Shareholder Graduates to Begin Medical Technologist Career
Nussan Olrun, Leader from the Region
Storyknife, May/June 2021 edition
Nussan Olrun, a Shareholder with ties to Mekoryuk, is set to graduate with a Bachelor of Science in Clinical Laboratory Science this May. She begins her career as a medical technologist in a hospital laboratory setting.
“I am filling out applications and will be taking my ASCP certification exam in July, while being a mother of three,” says Nussan.
Nussan was born in Bethel, raised in Anchorage, and left Alaska before
she turned 8-years-old. Her father is Wallen Olrun Sr., and her mother is Pauline Brunelli. Her grandmother and grandfather are Nuss’an Daisy Olrun and Olie Olrun of Mekoryuk.
“I have my Cup’ik name as my real name, something that was taken away from my grandmother Nuss’an Olrun,” Nussan says. “Although I was not raised up traditionally, I take great pride in my Native heritage.”
Growing up, Nussan would travel back to Alaska nearly every summer to visit family. Nussan is Cup’ig and African American.
“As far as I know I will become the first Cup’ig and African American woman to become a Clinical Laboratory Scientist through Winston-Salem State University. This is very important to me, as I represent my tribe and my family,” says Nussan.
Nussan’s advice for any student aspiring for your education is “no matter what your age is, no matter how hard things look, never give up, and go for what you want in your heart because you only have one life.”
Nussan is a mother of three, two daughters and one son. Nussan has overcome knee injuries, education challenges with her son, experiencing homelessness with children, and even losing a very young child to medical complications. Through it all, she maintained her grades, kept to her goals, and continued to raise her children.
“I knew that I wanted to help people and be in the position to give back,” Nussan says. “My plans are to show young Alaska Natives that we can still have our traditions and get an education.”
“Thank you so much Calista Corporation and CECI for the scholarships,” she says. “Thank you so much to the Olrun family, my Elders, and to my village Mekoryuk. I love you all and will always have my family in my heart.”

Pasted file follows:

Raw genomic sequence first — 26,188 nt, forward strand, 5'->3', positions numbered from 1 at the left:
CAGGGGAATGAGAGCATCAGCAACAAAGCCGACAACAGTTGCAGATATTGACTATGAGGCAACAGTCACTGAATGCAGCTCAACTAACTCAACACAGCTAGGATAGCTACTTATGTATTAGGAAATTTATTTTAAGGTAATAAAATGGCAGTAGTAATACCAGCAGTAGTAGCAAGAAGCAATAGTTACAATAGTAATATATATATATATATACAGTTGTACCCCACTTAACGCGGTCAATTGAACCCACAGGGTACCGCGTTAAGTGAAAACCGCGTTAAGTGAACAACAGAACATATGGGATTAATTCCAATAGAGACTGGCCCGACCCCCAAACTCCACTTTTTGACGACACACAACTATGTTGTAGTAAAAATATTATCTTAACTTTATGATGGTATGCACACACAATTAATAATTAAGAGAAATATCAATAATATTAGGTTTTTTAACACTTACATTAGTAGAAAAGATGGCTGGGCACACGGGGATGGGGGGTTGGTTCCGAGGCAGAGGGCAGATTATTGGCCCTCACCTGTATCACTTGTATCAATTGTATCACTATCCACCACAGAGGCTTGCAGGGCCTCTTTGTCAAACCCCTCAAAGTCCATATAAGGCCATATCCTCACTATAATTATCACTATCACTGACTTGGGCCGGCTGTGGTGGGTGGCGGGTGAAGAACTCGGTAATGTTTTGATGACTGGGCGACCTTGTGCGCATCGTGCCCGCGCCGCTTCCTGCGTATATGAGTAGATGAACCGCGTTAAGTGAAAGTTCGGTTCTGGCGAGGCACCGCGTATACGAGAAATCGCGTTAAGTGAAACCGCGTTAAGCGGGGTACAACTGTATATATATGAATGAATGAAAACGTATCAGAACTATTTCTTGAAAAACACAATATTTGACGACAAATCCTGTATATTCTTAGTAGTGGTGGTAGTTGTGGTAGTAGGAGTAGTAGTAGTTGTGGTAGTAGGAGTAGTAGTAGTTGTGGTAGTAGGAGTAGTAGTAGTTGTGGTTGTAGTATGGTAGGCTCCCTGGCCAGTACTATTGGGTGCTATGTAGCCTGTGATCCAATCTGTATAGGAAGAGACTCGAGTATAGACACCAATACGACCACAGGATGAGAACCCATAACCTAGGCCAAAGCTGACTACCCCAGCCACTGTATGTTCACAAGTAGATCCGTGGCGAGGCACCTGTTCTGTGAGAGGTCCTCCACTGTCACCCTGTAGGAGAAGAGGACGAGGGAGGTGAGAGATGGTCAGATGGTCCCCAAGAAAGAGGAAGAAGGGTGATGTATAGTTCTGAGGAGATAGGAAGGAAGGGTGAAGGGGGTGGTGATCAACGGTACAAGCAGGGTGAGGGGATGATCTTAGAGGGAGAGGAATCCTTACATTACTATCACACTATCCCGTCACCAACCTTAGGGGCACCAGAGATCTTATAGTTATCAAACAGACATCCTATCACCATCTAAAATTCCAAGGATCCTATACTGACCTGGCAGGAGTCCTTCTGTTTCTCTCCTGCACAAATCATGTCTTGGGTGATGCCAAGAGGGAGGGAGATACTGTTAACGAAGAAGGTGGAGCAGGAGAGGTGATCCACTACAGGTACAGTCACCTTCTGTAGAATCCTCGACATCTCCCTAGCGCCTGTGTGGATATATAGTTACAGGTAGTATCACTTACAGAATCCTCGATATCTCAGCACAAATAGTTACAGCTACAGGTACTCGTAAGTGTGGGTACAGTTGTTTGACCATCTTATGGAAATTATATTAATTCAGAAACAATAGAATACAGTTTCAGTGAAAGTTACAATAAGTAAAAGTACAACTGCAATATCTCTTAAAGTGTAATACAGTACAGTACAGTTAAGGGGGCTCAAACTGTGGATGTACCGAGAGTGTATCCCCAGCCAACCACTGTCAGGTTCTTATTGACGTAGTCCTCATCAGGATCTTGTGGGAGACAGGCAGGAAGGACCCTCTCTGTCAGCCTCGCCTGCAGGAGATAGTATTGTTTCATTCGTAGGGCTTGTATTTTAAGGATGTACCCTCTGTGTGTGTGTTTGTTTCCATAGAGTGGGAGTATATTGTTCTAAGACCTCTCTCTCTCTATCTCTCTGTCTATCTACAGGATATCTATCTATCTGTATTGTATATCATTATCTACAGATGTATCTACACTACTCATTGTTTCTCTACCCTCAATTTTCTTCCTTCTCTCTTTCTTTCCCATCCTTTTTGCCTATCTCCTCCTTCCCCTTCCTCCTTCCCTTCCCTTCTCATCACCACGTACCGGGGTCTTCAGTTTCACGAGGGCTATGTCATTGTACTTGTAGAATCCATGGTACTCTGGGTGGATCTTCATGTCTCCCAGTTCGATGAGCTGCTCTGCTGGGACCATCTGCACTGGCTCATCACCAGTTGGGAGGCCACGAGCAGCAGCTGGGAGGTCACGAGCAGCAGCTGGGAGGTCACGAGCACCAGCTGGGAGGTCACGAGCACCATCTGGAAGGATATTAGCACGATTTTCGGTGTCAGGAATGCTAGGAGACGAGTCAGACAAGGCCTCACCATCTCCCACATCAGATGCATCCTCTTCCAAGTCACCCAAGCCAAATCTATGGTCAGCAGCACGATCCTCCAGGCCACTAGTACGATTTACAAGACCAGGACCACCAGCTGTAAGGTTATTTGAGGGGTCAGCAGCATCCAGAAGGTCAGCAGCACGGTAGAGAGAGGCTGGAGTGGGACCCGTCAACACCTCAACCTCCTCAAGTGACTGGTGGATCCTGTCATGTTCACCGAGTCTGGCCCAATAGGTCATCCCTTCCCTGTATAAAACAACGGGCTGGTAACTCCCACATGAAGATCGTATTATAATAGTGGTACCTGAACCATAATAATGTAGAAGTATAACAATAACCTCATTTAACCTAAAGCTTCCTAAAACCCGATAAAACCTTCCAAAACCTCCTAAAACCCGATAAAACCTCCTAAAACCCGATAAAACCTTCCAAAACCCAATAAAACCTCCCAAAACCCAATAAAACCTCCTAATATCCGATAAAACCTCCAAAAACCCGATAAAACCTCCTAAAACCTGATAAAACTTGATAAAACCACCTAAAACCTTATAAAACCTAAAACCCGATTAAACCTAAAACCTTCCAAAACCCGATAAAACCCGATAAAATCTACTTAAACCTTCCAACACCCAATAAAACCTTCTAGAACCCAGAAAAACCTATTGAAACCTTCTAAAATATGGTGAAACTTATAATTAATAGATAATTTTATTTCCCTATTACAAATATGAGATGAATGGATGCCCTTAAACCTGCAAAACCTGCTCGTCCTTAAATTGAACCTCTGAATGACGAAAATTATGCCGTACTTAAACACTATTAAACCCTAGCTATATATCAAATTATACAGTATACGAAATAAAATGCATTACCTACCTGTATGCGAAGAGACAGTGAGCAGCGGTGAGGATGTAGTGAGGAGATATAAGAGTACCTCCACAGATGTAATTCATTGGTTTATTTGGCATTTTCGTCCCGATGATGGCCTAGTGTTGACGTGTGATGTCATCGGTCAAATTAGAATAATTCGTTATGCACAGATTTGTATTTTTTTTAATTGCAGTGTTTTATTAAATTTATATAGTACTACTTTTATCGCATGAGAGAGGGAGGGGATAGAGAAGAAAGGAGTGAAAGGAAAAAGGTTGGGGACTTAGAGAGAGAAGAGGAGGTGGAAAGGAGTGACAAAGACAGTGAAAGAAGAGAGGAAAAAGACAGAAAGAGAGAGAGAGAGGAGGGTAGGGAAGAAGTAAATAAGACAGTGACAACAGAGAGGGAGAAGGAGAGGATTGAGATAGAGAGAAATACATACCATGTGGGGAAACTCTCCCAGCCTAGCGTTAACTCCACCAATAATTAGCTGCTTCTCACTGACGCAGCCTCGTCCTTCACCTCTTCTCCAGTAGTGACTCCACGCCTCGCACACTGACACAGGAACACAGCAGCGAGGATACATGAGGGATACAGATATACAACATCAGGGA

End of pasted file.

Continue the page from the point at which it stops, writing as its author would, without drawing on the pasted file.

Nussan has been going to school full-time and maintained a GPA of 3.0 and higher to stay on the Dean’s List.
CECI scholarships for an eligible full-time student with a 3.0 GPA or higher may receive up to $1,000 per semester to be used for tuition, books and fees. Students with a lower GPA or only on part-time status, receive less support, so it pays to do to well! CECI scholarships can be used for Graduate school and Trade school as well.
“It is important that as Alaska Natives we come and give back to our community,” Nussan says. “We must build up our Youth so we can take care of our own, by investing in our own.”
HOW CECI ADAPTED TO THE PANDEMIC
As the pandemic shuttered offices and public spaces, CECI transitioned to telework last March. The CECI Scholarship program saw many students completing applications online, and CECI assisted current students with their individual needs during the pandemic. Some grants that demanded travel were put on hold, some grants were completed, and CECI was even awarded two more grants in 2021.
During the pandemic, CECI completed and published four books from December 2020 to this summer timeframe.
The “Yuuyaraq” curriculum for middle school students and Take Wing “Tengluni” program for high school students were both redesigned. Learning opportunities to the students and teachers were offered through virtual and audio conferences.
CECI staff recorded Cultural Immersion Camp Instructional Videos. Students learned how to mend a net, how to make a cloth face mask, how to make a drum, and more cultural crafts.
Overall, CECI has adapted to the new social environment, and has still been able to connect students in the Region with culture and educational opportunities. Go to www.CalistaEducation.org to find more info about CECI’s programs.